16. Ozone Trends: Los Angeles County Source:

  17. PM 2.5 Trends: Los Angeles County Source:

  18. Reducing Near-Roadway Exposures • CARB advisory, 2005 - avoid siting new sensitive land uses within 500 ft of a freeway, urban roads with 100,000 vehicles/day, or rural roads with 50,000 vehicles per day - "sensitive land uses" include residences, schools, child care centers, playgrounds, and medical facilities - is voluntary ("Land use agencies have to balance other considerations, including housing and transportation needs, economic development priorities, and other quality of life issues.")

  19. Broader Policy Action Needed • Stronger mandates for use of zero emission and low emission vehicles, including trucks used for goods movement • Alternative goods movement strategies • Establish regulatory standards for near roadway emissions • Increase mass transit options • Promote land use practices that reduce auto dependence

  20. Opportunities in the Health Reform Era • Landmark policy changes provide new opportunities for prevention, early detection and treatment: • Expanded access to coverage • No-cost preventive services • Primary care medical homes • Increased accountability for outcomes • We must maximize those opportunities given the: • growth of our aging population (in LA County, people aged 65+ are projected to grow from 1.1 million in 2010, to 2.2 million in 20301); • persistence of health inequities; and • burden of COPD and other chronic conditions. 1) Kao, DT & Lloyd, DA. Los Angeles Population Change and Healthy Aging. Los Angeles, CA: USC Roybal Institute on Aging, 2010

  21. Prevention Opportunities from Community Transformation Grant • Funding period: 2012 to 2017 • Funding amount: $49 million • Active Living & Healthy Eating • e.g. active transportation, school meals, sugar sweetened beverageconsumption • Tobacco Free Living • e.g. nicotine addiction screening, smoking cessation services • High Impact Clinical & Other Preventive Services • e.g. blood pressure screenings, aspirin use screenings • Health Marketing • e.g. paid media placements, social media, and public education through print materials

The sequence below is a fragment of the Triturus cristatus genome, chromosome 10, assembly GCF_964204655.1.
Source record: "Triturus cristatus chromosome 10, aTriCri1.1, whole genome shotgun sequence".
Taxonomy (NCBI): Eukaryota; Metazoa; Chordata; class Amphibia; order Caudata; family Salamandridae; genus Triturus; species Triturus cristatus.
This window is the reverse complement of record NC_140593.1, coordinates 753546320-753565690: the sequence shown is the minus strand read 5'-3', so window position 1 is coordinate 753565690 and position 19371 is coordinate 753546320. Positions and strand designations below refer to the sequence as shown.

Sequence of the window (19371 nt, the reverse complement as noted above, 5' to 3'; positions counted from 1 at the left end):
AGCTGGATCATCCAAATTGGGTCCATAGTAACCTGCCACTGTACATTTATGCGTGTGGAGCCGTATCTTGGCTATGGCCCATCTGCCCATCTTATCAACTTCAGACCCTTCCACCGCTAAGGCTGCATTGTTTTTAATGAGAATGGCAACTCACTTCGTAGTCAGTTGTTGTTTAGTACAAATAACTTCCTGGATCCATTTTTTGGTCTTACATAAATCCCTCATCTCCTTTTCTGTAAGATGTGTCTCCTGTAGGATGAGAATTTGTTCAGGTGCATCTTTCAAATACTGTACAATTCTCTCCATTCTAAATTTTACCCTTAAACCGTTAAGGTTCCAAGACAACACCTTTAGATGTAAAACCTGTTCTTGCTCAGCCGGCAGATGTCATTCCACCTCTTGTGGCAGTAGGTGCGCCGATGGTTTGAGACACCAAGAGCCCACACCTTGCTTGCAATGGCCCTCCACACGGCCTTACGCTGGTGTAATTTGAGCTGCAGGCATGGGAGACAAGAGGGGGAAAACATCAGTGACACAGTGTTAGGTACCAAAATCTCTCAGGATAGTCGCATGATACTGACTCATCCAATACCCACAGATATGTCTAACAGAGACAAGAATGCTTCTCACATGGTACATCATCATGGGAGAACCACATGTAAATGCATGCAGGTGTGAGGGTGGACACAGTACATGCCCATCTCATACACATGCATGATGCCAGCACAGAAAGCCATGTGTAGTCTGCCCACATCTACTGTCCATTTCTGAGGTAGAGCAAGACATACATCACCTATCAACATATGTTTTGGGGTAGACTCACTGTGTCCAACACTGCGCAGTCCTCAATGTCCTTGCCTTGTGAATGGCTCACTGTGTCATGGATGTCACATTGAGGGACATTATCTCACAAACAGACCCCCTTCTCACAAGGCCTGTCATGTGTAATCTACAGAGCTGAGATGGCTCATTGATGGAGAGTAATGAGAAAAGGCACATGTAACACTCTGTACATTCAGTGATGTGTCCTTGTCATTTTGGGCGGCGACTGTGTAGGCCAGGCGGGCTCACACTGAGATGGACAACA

22. Several Key Affordable Care Act Provisions • Section 3025 of ACA requires Centers for Medicare and Medicaid Services (CMS) to reduce payments to Inpatient Prospective Payment System (IPPS) hospitals with excess readmissions. • In Fiscal Year 2015, CMS is finalizing the expansion of the applicable conditions to include patients admitted for an acute exacerbation of COPD. • The ACA supports comparative effectiveness research by establishing a non-profit Patient-Centered Outcomes Research Institute (PCORI). • PCORI will help identify clinically effective COPD treatments and diagnostic tests.

  23. Additional Potential Benefits of ACA for Persons with COPD • Insurance companies may not drop patients due to an illness or condition nor exclude patients based on pre-existing conditions • More support available for preventive services, including smoking cessation • Emphasis on primary care medical homes and increased coordination between care providers; use of electronic medical records to support care coordination

  24. Major Actions Needed • Enhanced surveillance to better characterize the toll of COPD and assess the effectiveness of prevention and treatment efforts moving forward • Improved systems of care to increase early detection and linkage to high-quality medical services. • Improved coordination of medical and other support services. • Continued focus on community-based prevention—tobacco control, air pollution reduction, workplace protection. • Increased investment in research to identity more effective treatments and prevention strategies